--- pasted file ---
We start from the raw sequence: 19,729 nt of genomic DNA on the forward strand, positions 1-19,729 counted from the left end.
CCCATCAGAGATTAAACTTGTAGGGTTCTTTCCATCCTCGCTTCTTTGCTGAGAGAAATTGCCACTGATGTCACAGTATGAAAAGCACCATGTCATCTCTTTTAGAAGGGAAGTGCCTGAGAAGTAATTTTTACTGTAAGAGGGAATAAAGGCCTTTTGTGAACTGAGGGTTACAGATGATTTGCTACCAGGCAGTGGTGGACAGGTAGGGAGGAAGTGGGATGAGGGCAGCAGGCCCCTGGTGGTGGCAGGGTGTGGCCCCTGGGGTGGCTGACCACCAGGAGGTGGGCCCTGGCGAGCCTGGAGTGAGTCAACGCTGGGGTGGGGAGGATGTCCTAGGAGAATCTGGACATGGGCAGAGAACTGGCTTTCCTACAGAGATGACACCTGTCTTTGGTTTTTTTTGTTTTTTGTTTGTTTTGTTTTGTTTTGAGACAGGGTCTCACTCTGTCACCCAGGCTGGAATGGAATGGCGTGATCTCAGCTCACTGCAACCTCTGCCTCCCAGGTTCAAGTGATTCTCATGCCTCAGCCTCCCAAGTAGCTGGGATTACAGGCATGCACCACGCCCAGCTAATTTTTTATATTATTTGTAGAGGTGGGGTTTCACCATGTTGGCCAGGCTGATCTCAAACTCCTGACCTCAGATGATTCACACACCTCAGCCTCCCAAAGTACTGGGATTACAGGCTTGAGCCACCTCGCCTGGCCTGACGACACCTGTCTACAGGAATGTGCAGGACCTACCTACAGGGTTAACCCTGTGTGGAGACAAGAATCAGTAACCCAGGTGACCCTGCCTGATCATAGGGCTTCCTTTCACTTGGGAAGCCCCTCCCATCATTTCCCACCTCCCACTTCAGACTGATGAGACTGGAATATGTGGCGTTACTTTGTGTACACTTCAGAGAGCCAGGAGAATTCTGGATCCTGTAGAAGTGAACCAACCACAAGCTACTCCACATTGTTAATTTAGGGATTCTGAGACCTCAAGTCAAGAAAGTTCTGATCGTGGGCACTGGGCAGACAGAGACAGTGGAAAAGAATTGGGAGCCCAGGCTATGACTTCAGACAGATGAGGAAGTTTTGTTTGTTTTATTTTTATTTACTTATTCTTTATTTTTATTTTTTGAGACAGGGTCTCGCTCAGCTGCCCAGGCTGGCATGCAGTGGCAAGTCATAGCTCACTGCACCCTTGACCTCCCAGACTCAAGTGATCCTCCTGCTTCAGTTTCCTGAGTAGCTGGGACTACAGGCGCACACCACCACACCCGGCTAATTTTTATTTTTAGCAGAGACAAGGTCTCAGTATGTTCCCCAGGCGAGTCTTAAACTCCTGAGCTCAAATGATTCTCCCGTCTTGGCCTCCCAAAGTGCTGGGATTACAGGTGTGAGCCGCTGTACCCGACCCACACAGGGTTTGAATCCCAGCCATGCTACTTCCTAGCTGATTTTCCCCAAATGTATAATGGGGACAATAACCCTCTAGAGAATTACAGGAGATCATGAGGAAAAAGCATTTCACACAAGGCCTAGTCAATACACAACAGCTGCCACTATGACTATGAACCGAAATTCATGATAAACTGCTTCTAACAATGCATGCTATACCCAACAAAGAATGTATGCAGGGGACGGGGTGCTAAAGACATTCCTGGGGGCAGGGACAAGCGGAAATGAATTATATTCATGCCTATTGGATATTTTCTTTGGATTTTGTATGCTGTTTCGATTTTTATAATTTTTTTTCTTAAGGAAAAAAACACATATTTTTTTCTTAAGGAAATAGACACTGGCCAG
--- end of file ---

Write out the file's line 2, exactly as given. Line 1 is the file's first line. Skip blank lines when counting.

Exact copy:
CCCATCAGAGATTAAACTTGTAGGGTTCTTTCCATCCTCGCTTCTTTGCTGAGAGAAATTGCCACTGATGTCACAGTATGAAAAGCACCATGTCATCTCTTTTAGAAGGGAAGTGCCTGAGAAGTAATTTTTACTGTAAGAGGGAATAAAGGCCTTTTGTGAACTGAGGGTTACAGATGATTTGCTACCAGGCAGTGGTGGACAGGTAGGGAGGAAGTGGGATGAGGGCAGCAGGCCCCTGGTGGTGGCAGGGTGTGGCCCCTGGGGTGGCTGACCACCAGGAGGTGGGCCCTGGCGAGCCTGGAGTGAGTCAACGCTGGGGTGGGGAGGATGTCCTAGGAGAATCTGGACATGGGCAGAGAACTGGCTTTCCTACAGAGATGACACCTGTCTTTGGTTTTTTTTGTTTTTTGTTTGTTTTGTTTTGTTTTGAGACAGGGTCTCACTCTGTCACCCAGGCTGGAATGGAATGGCGTGATCTCAGCTCACTGCAACCTCTGCCTCCCAGGTTCAAGTGATTCTCATGCCTCAGCCTCCCAAGTAGCTGGGATTACAGGCATGCACCACGCCCAGCTAATTTTTTATATTATTTGTAGAGGTGGGGTTTCACCATGTTGGCCAGGCTGATCTCAAACTCCTGACCTCAGATGATTCACACACCTCAGCCTCCCAAAGTACTGGGATTACAGGCTTGAGCCACCTCGCCTGGCCTGACGACACCTGTCTACAGGAATGTGCAGGACCTACCTACAGGGTTAACCCTGTGTGGAGACAAGAATCAGTAACCCAGGTGACCCTGCCTGATCATAGGGCTTCCTTTCACTTGGGAAGCCCCTCCCATCATTTCCCACCTCCCACTTCAGACTGATGAGACTGGAATATGTGGCGTTACTTTGTGTACACTTCAGAGAGCCAGGAGAATTCTGGATCCTGTAGAAGTGAACCAACCACAAGCTACTCCACATTGTTAATTTAGGGATTCTGAGACCTCAAGTCAAGAAAGTTCTGATCGTGGGCACTGGGCAGACAGAGACAGTGGAAAAGAATTGGGAGCCCAGGCTATGACTTCAGACAGATGAGGAAGTTTTGTTTGTTTTATTTTTATTTACTTATTCTTTATTTTTATTTTTTGAGACAGGGTCTCGCTCAGCTGCCCAGGCTGGCATGCAGTGGCAAGTCATAGCTCACTGCACCCTTGACCTCCCAGACTCAAGTGATCCTCCTGCTTCAGTTTCCTGAGTAGCTGGGACTACAGGCGCACACCACCACACCCGGCTAATTTTTATTTTTAGCAGAGACAAGGTCTCAGTATGTTCCCCAGGCGAGTCTTAAACTCCTGAGCTCAAATGATTCTCCCGTCTTGGCCTCCCAAAGTGCTGGGATTACAGGTGTGAGCCGCTGTACCCGACCCACACAGGGTTTGAATCCCAGCCATGCTACTTCCTAGCTGATTTTCCCCAAATGTATAATGGGGACAATAACCCTCTAGAGAATTACAGGAGATCATGAGGAAAAAGCATTTCACACAAGGCCTAGTCAATACACAACAGCTGCCACTATGACTATGAACCGAAATTCATGATAAACTGCTTCTAACAATGCATGCTATACCCAACAAAGAATGTATGCAGGGGACGGGGTGCTAAAGACATTCCTGGGGGCAGGGACAAGCGGAAATGAATTATATTCATGCCTATTGGATATTTTCTTTGGATTTTGTATGCTGTTTCGATTTTTATAATTTTTTTTCTTAAGGAAAAAAACACATATTTTTTTCTTAAGGAAATAGACACTGGCCAG